Home 300,000-Year-Old Microartifacts Provide Glimpse into Life of Middle Pleistocene Hominins

300,000-Year-Old Microartifacts Provide Glimpse into Life of Middle Pleistocene Hominins

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Scientists at the University of Tübingen have performed a careful and in-depth analysis of tiny resharpening flakes from the famous Middle Pleistocene site of Schöningen in Lower Saxony, Germany.

The flint chips from Schöningen, Germany, which were created as ‘waste’ during the re-sharpening of knife-like tools; they are sorted by size in millimeters. Scale bar – 3 cm. Image credit: Flavia Venditti.

In the 2010s, archaeologists unearthed the 300,000-year-old skeleton of an extinct Eurasian straight-tusked elephant (Palaeoloxodon antiquus) at Schöningen.

The site is also known for the discovery of wooden spears, the butchered remains of horses and other large mammals, and the remains of saber-toothed cats (Homotherium latidens).

“We can prove, among other things, from the new finds that people — probably Homo heidelbergensis or early Neanderthals — were in the vicinity of the elephant carcass,” said Dr. Jordi Serangeli, a researcher in the Senckenberg Centre for Human Evolution and Palaeoenvironment at the University of Tübingen.

“This site is located about 2 m below the famous site of the world’s oldest spears.”

Homo heidelbergensis working wood with the help of a scraping tool, that was later re-sharpened on the spot of the elephant 300,000 years ago in what is now Schöningen, Germany. Image credit: Benoît Clarys.

In their study, Dr. Serangeli and colleagues examined 57 small stone chips and three bone implements for re-sharpening stone tools found in close association with the straight-tusked elephant skeleton.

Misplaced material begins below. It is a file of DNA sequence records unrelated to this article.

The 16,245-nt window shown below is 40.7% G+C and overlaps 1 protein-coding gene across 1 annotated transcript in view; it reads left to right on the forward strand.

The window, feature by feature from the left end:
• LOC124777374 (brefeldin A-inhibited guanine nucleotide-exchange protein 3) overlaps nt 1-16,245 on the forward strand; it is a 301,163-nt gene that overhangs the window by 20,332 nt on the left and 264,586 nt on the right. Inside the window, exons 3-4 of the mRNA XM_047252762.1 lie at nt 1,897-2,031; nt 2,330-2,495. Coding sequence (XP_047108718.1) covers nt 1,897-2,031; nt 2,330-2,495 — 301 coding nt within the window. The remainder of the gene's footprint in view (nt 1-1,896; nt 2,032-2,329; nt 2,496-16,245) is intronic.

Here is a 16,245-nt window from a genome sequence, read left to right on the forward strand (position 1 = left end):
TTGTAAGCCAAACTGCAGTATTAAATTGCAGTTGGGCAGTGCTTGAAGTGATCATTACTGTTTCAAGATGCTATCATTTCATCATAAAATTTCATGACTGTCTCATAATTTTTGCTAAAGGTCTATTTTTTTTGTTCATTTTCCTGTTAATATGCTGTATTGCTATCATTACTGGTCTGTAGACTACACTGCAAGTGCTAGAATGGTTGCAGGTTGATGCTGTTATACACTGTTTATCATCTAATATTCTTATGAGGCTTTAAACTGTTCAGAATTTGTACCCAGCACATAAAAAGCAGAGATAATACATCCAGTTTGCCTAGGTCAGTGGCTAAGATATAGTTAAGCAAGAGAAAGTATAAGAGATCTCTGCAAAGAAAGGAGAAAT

“The story of the Stone Age is told mainly via the study of objects worked by our ancestors,” said Dr. Flavia Venditti, a researcher in the Department of Early Prehistory and Quaternary Ecology at the University of Tübingen.

“One is inclined to believe that large tools such as knives, scrapers and points are more significant than simple flakes, especially when they are small and really just a byproduct of tool production.”

“But even microscopic stone chips, in the context of the overall evidence, can tell us a lot about the way of life of our ancestors. Most of the fragments studied were smaller than 1 cm.”

“Through a multidisciplinary approach that included technological and spatial analysis, the study of residues and signs of use, and methods of experimental archaeology, we were able to obtain more of the Stone Age story from these stone chips.”

“The small flakes come from knife-like tools, they were knocked off during re-sharpening. The chips fell to the ground, where they stayed when the people moved on with their tools.”

Reconstruction of the Schöningen lakeshore as the humans discovered the carcass of the straight-tusked elephant. Image credit: Benoit Clarys.

According to the team, 15 pieces had signs of use typical of working fresh wood.

“Microscopic wood residues remained attached to what had been the tool edges,” Dr. Venditti said.

“In addition, micro use-wear on a sharp-edged natural flint fragment proved that people used it to cut fresh animal tissue.”

“Probably this flint was used in the butchering of the elephant.”

“These results are further evidence of the combined use of stone, bone, and plant technologies 300,000 years ago, as has been documented several times in Schöningen.”

“This study shows how detailed analyses of traces of use and micro-residues can provide information from small artifacts that are often ignored,” said University of Tübingen’s Professor Nicholas Conard.

“This is the first study to produce such comprehensive results from 300,000-year-old re-sharpening flakes.”

“The prerequisite for this kind of research is that the artifacts are handled with extreme care from excavation throughout the analyses.”

The findings appear today in the journal Scientific Reports.


F. Venditti et al. 2022. Using microartifacts to infer Middle Pleistocene lifeways at Schöningen, Germany. Sci Rep 12, 21148; doi: 10.1038/s41598-022-24769-3

Source : Breaking Science News

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